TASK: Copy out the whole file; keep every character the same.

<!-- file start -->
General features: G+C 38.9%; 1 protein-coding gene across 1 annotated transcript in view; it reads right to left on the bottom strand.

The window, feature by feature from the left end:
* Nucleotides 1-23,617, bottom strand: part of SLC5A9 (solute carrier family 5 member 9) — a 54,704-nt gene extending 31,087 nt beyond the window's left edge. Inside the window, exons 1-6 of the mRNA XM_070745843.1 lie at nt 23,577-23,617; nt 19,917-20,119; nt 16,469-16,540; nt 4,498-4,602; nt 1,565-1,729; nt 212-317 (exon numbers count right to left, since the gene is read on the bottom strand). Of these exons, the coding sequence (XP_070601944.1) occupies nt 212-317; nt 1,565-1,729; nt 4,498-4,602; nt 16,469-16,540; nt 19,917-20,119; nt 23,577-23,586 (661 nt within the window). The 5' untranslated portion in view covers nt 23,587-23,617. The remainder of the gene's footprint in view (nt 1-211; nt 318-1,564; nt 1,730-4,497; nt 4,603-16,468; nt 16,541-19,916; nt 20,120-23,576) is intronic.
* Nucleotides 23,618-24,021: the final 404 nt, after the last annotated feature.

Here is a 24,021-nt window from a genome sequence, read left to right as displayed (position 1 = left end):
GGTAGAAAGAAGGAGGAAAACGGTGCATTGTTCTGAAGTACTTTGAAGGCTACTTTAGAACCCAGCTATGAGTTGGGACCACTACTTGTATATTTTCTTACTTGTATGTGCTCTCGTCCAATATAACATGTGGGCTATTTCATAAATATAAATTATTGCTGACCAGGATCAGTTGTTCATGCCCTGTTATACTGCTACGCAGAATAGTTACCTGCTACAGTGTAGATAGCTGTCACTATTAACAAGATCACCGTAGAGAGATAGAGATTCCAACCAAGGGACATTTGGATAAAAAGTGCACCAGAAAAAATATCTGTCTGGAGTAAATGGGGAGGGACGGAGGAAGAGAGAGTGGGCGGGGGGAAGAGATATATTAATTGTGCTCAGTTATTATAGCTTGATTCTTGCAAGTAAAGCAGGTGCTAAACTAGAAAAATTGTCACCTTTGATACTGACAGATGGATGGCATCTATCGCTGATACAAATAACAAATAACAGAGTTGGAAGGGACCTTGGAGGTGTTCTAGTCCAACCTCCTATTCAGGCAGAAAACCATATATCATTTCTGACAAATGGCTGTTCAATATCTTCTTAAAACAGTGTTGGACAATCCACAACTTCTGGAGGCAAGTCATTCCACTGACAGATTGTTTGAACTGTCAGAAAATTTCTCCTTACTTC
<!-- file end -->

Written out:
General features: G+C 38.9%; 1 protein-coding gene across 1 annotated transcript in view; it reads right to left on the bottom strand.

The window, feature by feature from the left end:
* Nucleotides 1-23,617, bottom strand: part of SLC5A9 (solute carrier family 5 member 9) — a 54,704-nt gene extending 31,087 nt beyond the window's left edge. Inside the window, exons 1-6 of the mRNA XM_070745843.1 lie at nt 23,577-23,617; nt 19,917-20,119; nt 16,469-16,540; nt 4,498-4,602; nt 1,565-1,729; nt 212-317 (exon numbers count right to left, since the gene is read on the bottom strand). Of these exons, the coding sequence (XP_070601944.1) occupies nt 212-317; nt 1,565-1,729; nt 4,498-4,602; nt 16,469-16,540; nt 19,917-20,119; nt 23,577-23,586 (661 nt within the window). The 5' untranslated portion in view covers nt 23,587-23,617. The remainder of the gene's footprint in view (nt 1-211; nt 318-1,564; nt 1,730-4,497; nt 4,603-16,468; nt 16,541-19,916; nt 20,120-23,576) is intronic.
* Nucleotides 23,618-24,021: the final 404 nt, after the last annotated feature.

Here is a 24,021-nt window from a genome sequence, read left to right as displayed (position 1 = left end):
GGTAGAAAGAAGGAGGAAAACGGTGCATTGTTCTGAAGTACTTTGAAGGCTACTTTAGAACCCAGCTATGAGTTGGGACCACTACTTGTATATTTTCTTACTTGTATGTGCTCTCGTCCAATATAACATGTGGGCTATTTCATAAATATAAATTATTGCTGACCAGGATCAGTTGTTCATGCCCTGTTATACTGCTACGCAGAATAGTTACCTGCTACAGTGTAGATAGCTGTCACTATTAACAAGATCACCGTAGAGAGATAGAGATTCCAACCAAGGGACATTTGGATAAAAAGTGCACCAGAAAAAATATCTGTCTGGAGTAAATGGGGAGGGACGGAGGAAGAGAGAGTGGGCGGGGGGAAGAGATATATTAATTGTGCTCAGTTATTATAGCTTGATTCTTGCAAGTAAAGCAGGTGCTAAACTAGAAAAATTGTCACCTTTGATACTGACAGATGGATGGCATCTATCGCTGATACAAATAACAAATAACAGAGTTGGAAGGGACCTTGGAGGTGTTCTAGTCCAACCTCCTATTCAGGCAGAAAACCATATATCATTTCTGACAAATGGCTGTTCAATATCTTCTTAAAACAGTGTTGGACAATCCACAACTTCTGGAGGCAAGTCATTCCACTGACAGATTGTTTGAACTGTCAGAAAATTTCTCCTTACTTC